Michael Blumenthal was born in Oranienburg, Germany, in 1926. When he was 12, the Nazis arrived and burned all Jewish-owned stores, including his family’s dress shop. Blumenthal’s father was taken to Buchenwald concentration camp, but his mother, having sold the family’s remaining possessions, was able to bargain for his freedom. Along with thousands of other Jews, the family escaped to Shanghai, which offered Jews safe haven.
With the outbreak of war in 1939, the Blumenthals became trapped in China for eight years. They often had little to eat, and Blumenthal still remembers seeing corpses in the streets. To help feed his family, Blumenthal worked in a chemical factory for $1 a week. When American troops entered Shanghai in 1945, the U.S. Air Force hired him as a warehouseman. Two years later, at the age of 21, Blumenthal and his sister got visas and arrived in San Francisco with just $60 between them.
Blumenthal enrolled at San Francisco City College and worked at a host of odd jobs: truck driver, night elevator operator, busboy, and movie theater ticket-taker. When he finished at the University of California at Berkeley, he accepted a scholarship to Princeton University, where he earned two master’s degrees and a doctorate in economics. He stayed on at Princeton and taught until 1957.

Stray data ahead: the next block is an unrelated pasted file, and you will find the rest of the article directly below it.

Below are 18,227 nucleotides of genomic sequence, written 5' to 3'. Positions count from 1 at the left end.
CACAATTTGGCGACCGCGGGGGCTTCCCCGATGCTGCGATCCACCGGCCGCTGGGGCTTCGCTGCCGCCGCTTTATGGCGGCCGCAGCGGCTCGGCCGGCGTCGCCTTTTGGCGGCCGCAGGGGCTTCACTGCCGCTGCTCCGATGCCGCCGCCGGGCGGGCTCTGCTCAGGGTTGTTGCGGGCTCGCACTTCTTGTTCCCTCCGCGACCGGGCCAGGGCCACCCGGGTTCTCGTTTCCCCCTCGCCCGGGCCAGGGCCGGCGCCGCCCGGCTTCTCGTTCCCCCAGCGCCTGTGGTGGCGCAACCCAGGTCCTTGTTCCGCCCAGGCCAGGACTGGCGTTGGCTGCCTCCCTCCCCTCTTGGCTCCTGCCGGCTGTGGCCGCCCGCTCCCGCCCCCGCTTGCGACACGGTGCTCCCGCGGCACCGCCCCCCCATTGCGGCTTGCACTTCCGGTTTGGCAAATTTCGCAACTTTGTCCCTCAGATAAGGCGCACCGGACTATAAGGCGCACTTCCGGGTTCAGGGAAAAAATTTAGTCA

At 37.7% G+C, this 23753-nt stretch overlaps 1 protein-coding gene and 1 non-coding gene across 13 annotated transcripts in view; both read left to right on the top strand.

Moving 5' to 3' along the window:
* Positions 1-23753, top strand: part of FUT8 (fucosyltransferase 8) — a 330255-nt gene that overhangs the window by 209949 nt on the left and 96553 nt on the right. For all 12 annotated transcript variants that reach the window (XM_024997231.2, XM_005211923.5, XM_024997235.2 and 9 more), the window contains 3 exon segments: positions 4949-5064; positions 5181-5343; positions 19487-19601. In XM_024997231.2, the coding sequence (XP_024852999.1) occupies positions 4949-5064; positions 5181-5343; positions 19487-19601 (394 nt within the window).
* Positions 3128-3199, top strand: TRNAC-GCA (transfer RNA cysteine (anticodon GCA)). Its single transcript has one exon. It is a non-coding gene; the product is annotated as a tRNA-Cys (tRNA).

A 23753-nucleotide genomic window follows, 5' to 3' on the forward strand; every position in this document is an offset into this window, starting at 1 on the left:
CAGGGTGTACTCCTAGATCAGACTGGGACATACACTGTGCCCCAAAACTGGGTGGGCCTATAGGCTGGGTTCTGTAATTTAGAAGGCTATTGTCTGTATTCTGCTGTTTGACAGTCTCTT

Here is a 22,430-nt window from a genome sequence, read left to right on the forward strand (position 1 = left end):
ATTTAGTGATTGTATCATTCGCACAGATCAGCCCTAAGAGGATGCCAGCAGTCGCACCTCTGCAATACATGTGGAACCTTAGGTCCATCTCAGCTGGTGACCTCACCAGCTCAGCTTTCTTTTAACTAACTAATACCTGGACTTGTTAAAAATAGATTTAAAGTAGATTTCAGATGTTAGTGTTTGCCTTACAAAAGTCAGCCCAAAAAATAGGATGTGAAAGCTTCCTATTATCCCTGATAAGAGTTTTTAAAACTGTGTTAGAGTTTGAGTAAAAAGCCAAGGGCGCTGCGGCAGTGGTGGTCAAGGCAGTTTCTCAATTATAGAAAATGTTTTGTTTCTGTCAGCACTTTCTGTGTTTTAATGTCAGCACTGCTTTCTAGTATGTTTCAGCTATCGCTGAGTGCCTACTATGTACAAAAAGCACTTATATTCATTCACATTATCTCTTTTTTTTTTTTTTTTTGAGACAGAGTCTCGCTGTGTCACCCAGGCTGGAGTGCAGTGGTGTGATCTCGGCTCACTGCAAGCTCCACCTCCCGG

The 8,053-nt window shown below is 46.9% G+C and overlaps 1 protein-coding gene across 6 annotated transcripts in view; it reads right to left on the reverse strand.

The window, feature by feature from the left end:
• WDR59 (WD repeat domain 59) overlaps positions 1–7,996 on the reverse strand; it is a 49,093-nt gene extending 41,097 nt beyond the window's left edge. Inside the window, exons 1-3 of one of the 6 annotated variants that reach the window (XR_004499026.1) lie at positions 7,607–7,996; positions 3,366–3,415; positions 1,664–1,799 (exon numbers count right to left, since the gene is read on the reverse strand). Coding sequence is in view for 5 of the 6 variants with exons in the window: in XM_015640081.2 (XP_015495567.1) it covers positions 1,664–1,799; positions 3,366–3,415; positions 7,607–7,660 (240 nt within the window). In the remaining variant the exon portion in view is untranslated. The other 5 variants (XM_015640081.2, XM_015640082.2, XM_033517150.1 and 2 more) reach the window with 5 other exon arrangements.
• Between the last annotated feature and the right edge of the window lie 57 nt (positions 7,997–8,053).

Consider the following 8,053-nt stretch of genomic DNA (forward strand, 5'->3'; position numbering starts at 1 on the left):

Soon after taking a position with Crown Cork International, Blumenthal became a vice president of the company. In 1961, he went to Washington, D.C., to serve as President John F. Kennedy’s deputy assistant secretary of state for economic affairs, and later he became an ambassador and chief U.S. negotiator at the General Agreement on Tariffs and Trade (GATT) talks in Geneva.
Blumenthal left the government in 1967 to join Bendix Corp., and became chairman and CEO within five years. But in 1977, Washington beckoned again, and Blumenthal returned under President Jimmy Carter as treasury secretary. He served for more than two years, then resigned to return to the corporate world as vice chairman of Burroughs Corp., rapidly assuming the posts of CEO and chairman.
In 1986, Blumenthal masterminded the merger of Sperry Corp. into Burroughs to form Unisys, a provider of communications information systems, defense systems, and related services. At the time, the merger was the largest in the computer industry’s history.
In 1990, Blumenthal retired from Unisys, and for the following five years, he was a limited partner of Lazard Freres & Co. He also spent several years writing a book, The Invisible Wall: German and Jews, A Personal Exploration, which was published in 1998. The story is organized around seven of Blumenthal’s relatives, starting in the 17th century and ending with Blumenthal’s father, who once served in the Kaiser’s elite guards. In 1998, Blumenthal accepted an invitation from Berlin—the city he and his family had fled in 1939—to supervise the building of Europe’s largest Jewish museum, which is dedicated to depicting 2,000 years of German-Jewish history.
In 1999, Blumenthal received Germany’s Grand Cross of Merit, though he says his Horatio Alger Award remains one of his greatest honors. “What counts,” he says, “is what comes from within you, your inner resources, not your name or your family, or what you inherited.”